China

GP in China

In China’s small villages, schools can be dark places where children squint and strain to see their lessons. Many schools have no electricity, and if it’s raining outside, classrooms can be completely dark.

Many struggle to see, but they don’t have the means to travel to the city to have their eyesight checked.

That’s where Global Partners comes in.

“Over the years we have hosted an optometrist whose heart is to help those who are having trouble seeing see better and to help those who are starting to have problems to prevent them from getting worse,” said a Global Partners worker. “Clinics are arranged in rural village schools, eye checks are done and a small percentage of children are determined to need prescription glasses. The glasses are purchased locally and then taken back and handed directly to the child.”

At a clinic this past spring after receiving her glasses and trying them on, an elementary student exclaimed, “Everything is so clear!”

In 2010, GP facilitated eye exams for 1,700 children in 10 elementary schools. Ninety pairs of prescription glasses were given to elementary school students who needed them.

One little first grader was said to be delayed. When given the eye exam she could not even answer or determine what was being asked of her. After more thorough examination the doctor prescribed a very heavy prescription. When the glasses were fitted on this girl, she responded correctly to the questions being asked of her. She was not used to receiving things so she tried to give the glasses back. When told they were hers to keep, she joyfully skipped off.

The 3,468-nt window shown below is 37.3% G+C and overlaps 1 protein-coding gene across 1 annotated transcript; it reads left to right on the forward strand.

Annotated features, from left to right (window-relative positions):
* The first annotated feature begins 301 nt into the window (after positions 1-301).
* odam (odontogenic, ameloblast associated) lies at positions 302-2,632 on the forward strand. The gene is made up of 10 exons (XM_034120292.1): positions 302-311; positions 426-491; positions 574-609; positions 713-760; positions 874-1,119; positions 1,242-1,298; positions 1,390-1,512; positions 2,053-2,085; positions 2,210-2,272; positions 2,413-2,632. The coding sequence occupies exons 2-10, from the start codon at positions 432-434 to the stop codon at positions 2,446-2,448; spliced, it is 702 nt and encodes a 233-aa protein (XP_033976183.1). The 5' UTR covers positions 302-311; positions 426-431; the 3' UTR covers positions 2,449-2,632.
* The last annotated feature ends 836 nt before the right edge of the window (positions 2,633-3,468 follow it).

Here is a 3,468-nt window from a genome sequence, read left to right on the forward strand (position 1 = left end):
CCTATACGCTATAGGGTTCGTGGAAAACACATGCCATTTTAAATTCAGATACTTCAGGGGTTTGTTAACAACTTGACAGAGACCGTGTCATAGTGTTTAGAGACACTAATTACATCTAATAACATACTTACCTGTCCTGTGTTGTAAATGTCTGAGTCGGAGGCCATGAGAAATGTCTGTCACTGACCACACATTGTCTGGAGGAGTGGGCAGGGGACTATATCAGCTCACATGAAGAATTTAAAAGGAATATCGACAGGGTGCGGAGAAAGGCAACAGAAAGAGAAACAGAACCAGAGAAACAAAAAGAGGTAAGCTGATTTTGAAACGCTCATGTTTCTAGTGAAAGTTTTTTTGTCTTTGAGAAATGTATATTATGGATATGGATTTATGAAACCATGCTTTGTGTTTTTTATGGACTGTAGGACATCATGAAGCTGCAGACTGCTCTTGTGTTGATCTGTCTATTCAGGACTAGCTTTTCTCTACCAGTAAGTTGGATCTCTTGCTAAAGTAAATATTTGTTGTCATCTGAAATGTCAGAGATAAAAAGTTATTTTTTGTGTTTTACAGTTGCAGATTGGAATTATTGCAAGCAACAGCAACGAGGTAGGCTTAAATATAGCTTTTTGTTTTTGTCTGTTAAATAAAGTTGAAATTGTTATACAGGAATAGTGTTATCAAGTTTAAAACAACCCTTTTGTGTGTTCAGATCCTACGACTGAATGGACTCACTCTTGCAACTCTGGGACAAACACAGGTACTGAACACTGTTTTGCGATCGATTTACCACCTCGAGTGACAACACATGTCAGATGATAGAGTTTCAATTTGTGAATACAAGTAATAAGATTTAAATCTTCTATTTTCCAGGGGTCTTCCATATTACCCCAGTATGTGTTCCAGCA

GP hosted two parenting seminars in 2010, which 50 people attended. These parents are striving to become better parents and better understand their children. They discussed how they can more accept their children while also helping them establish boundaries to help them grow up with a healthy self-image and a healthy idea of how they can contribute to their communities.

Global Partners also invited and hosted English-speaking teams that taught English and sports at middle schools and colleges. Hundreds of Chinese students had opportunities to improve their spoken English while learning about world cultures or improving their skills in basketball.